History Machado-Joseph disease (MJD) is an autosomal dominant (AD) spinocerebellar ataxia (SCA) initially described in descendants of immigrants from the Portuguese islands of the Azores. It was in 1972 that Kenneth K. Nakano and colleagues described the Machado family, with an AD, late onset, cerebellar ataxia with peripheral neuropathy. All family members were descendants from Guilherme Machado, who had migrated from São Miguel (Azores) to Massachusetts in the late nineteenth or early twentieth centuries. The Machado family has several American and Azorean generations. Later that year, Bryan T. Woods and Herbert H. Schaumburg described the Thomas family, descending from José Tomás (Joe Thomas after arriving in the USA) who had migrated from Flores (Azores) also to Massachusetts in the late nineteenth century. This family had an AD, early onset cerebellar ataxia with pyramidal syndrome, progressive external ophtalmoplegia and parkinsonism. In 1976 Roger N. Rosenberg and colleagues described the Joseph family, with an AD striatonigral degeneration. This family was descended from António Jacinto Bastiana (Antone Joseph after arriving in the USA) who ventured on a whaler trip from Flores to San Francisco Bay in 1844. At that time, the health system in the Azores was very poor and there were no neurologists in any of the nine islands of the archipelago. In 1975 the Portuguese health authorities asked Corino de Andrade to investigate this new disorder. Corino de Andrade, previously known for the original description of familial amyloid neuropathy type 1, invited Paula Coutinho to travel with him to the Azores and in a few months, they observed forty patients from fifteen families. In 1978 they reported the clinical features of all identified patients, acknowledged the continuum of clinical expression of this disorder and propose that the Machado, Thomas and Joseph families had the same genetic condition. The first pedigree not connected to the Azores was described in 1978 in mainland Portugal, and the first non-Portuguese family a year later, an American black family originating from North Carolina.
For years there had been a great controversy on the topic of one or several genetic disorders. It was in the “International Symposium on Autosomal Dominant Motor System Disorders in Persons of Portuguese Ancestry”, held in Lisbon in 1980, that the name Machado-Joseph disease was proposed by Paula Coutinho and Jorge Sequeiros.
Epidemiology. Population based epidemiological studies on SCA are scarce, with few data on the incidence or prevalence of each SCA subtype. However, there are numerous families in mainland Portugal and regions of high prevalence, namely the Tagus River Valley. MJD has also a high prevalence in Australian aboriginal communities (Groote Eylandt Island, Gulf of Carpentaria). Overall, the relative frequency is higher in China, Brazil, Portugal, Thailand, Germany, Singapore, Taiwan, France, Japan, The Netherlands, Venezuela, USA and Spain.
Clinical presentation. Onset is typically around 40 years-old, ranging from 7 until 70. A cerebellar syndrome with progressive external ophthalmoplegia is almost universal, independently of age of onset. In patients with young onset (<25 years old) there is a high prevalence of movement disorders (most frequently dystonia, but also Parkinsonism) and pyramidal signs, with a more aggressive disease course. In the intermediate phenotype pyramidal signs might also be present, with movement disorders and neuropathy being mild or absent. Late onset patients (³47 years old) present marked peripheral neuropathy, few or none pyramidal signs/ movement disorders, and have a slower disease progression.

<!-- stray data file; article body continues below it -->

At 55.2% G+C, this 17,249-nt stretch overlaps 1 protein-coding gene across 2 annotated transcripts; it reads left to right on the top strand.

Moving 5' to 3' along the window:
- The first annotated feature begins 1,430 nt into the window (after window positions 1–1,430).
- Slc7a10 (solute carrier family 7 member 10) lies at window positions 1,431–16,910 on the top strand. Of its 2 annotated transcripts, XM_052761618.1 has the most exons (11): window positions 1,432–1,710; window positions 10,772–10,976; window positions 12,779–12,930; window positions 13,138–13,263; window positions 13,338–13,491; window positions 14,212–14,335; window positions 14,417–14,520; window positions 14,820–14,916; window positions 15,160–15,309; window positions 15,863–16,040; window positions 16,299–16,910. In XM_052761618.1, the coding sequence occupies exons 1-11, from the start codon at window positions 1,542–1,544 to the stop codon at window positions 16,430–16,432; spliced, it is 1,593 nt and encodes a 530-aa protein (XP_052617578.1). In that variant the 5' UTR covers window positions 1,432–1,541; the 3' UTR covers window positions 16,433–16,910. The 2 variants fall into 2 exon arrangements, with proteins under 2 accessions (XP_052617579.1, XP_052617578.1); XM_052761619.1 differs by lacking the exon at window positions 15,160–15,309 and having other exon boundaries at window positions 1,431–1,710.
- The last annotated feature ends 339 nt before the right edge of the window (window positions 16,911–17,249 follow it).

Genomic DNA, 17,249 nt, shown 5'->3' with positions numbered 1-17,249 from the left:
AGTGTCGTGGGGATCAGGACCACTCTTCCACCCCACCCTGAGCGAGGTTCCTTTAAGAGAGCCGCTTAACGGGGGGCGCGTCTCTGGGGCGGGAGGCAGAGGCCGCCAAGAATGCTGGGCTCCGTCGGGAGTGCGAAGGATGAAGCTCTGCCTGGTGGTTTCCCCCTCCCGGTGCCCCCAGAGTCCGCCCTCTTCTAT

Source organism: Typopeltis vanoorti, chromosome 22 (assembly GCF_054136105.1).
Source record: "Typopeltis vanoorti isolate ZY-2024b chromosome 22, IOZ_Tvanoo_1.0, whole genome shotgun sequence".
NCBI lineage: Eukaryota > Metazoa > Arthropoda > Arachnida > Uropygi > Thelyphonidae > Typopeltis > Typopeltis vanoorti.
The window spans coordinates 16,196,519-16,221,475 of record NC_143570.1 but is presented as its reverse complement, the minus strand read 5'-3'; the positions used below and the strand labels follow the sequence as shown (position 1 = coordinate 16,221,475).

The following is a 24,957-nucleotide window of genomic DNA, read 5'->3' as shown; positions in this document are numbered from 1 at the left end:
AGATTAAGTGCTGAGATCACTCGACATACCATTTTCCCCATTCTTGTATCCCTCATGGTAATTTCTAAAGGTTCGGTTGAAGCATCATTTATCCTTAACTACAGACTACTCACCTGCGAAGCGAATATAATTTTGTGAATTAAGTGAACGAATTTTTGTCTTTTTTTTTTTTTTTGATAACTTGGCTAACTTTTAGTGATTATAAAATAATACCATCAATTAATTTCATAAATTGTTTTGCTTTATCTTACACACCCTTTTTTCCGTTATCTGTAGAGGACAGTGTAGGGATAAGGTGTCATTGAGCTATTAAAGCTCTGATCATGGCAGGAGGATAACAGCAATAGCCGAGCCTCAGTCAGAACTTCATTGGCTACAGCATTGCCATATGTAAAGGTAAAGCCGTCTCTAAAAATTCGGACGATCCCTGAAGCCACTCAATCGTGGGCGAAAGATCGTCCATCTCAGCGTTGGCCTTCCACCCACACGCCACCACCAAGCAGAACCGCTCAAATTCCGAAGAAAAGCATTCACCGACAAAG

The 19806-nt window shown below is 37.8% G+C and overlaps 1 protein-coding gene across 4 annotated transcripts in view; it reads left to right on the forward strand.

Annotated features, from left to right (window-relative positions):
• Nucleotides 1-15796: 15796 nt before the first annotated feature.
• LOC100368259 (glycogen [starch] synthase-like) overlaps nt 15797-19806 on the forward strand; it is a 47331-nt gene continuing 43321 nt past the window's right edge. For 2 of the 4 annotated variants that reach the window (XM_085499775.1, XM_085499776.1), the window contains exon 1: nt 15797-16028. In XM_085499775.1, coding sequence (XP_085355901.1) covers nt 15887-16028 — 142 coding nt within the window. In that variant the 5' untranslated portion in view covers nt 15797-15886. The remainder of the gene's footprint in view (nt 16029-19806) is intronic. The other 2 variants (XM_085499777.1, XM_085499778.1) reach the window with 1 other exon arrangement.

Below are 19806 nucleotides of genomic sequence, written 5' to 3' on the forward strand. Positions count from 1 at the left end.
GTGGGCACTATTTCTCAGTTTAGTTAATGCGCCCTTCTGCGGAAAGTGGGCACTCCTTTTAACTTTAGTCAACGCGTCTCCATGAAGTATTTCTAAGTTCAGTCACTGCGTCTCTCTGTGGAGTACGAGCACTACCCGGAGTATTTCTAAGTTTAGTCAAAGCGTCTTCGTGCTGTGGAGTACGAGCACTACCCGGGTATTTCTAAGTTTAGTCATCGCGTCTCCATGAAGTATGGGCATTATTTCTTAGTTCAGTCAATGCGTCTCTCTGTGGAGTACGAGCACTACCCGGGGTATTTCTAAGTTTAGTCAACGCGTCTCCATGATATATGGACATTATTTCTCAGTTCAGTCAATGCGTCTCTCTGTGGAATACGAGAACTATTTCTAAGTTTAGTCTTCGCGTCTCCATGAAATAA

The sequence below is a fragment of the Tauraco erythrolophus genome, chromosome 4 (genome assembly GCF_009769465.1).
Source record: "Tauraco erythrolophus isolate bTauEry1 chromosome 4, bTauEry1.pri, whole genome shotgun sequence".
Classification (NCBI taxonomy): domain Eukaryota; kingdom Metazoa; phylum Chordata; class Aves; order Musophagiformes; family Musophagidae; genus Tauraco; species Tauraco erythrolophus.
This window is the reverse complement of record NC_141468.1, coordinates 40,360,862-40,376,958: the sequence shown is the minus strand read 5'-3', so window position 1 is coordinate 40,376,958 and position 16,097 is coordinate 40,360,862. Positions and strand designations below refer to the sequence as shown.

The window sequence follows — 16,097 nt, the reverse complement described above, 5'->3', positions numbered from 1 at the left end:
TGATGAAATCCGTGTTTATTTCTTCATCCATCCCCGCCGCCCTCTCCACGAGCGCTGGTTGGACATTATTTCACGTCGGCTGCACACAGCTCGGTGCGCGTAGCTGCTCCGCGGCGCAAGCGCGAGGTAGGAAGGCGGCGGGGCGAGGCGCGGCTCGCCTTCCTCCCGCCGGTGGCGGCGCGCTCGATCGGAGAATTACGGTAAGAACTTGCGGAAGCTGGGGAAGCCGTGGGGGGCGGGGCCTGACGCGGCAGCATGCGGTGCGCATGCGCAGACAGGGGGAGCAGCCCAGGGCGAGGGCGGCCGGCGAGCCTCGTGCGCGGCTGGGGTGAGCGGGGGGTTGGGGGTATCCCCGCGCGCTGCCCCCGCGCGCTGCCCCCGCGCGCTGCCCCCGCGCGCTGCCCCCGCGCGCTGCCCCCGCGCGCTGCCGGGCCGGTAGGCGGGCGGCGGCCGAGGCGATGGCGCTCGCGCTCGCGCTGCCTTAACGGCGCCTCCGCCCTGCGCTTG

Genetics. MJD diagnosis is established in the presence of an expanded allele in ATXN3 gene. Normal alleles range from 12 to 43CAG repeats, while fully penetrant expanded alleles have nearly always 60 CAG repeats or greater. As in other trinucleotide repeat disorders there is an inverse correlation between age of onset and number of repeats in the expanded allele. There is also a tendency for intergenerational repeat expansion, more evident in paternal transmission (not as striking as in other CAG expansion disorders). This accounts for some of the observed anticipation in subsequent generations.
Pathophysiology. Despite the mutation being identified in the early nineties, the pathogenic processes underlying MJD are still not completely understood. ATXN3 gene encodes ataxin 3, a widely expressed deubiquitinating enzyme that preferentially binds and cleaves longer chains of ubiquitin. In MJD, ataxin 3 contains an expanded polyglutamine tract that leads to conformational changes disabling its normal folding. Ataxin 3 becomes highly aggregation prone leading to its accumulation in the form of intranuclear inclusions, with aggregation associated toxicity dominating over folding and clearance.
Treatment. MJD is still a progressive disease for which there is currently no cure. Symptomatic treatments are available and physical therapy should be offered.
Future perspective. In rare diseases such as MJD, international networks are crucial. Data collection from large cohorts of carriers and patients will allow a deeper knowledge about MJD natural history as well as development of clinical, imaging and biological markers. Patients’ recruitment for clinical trials is easier among networks and hopefully a sufficiently powered clinical trial will be just around the corner.
Joana Damásio, José Barros
Hospital de Santo António, Centro Hospitalar do Porto (CHP) &
Instituto de Ciências Biomédicas Abel Salazar (ICBAS), Universidade do Porto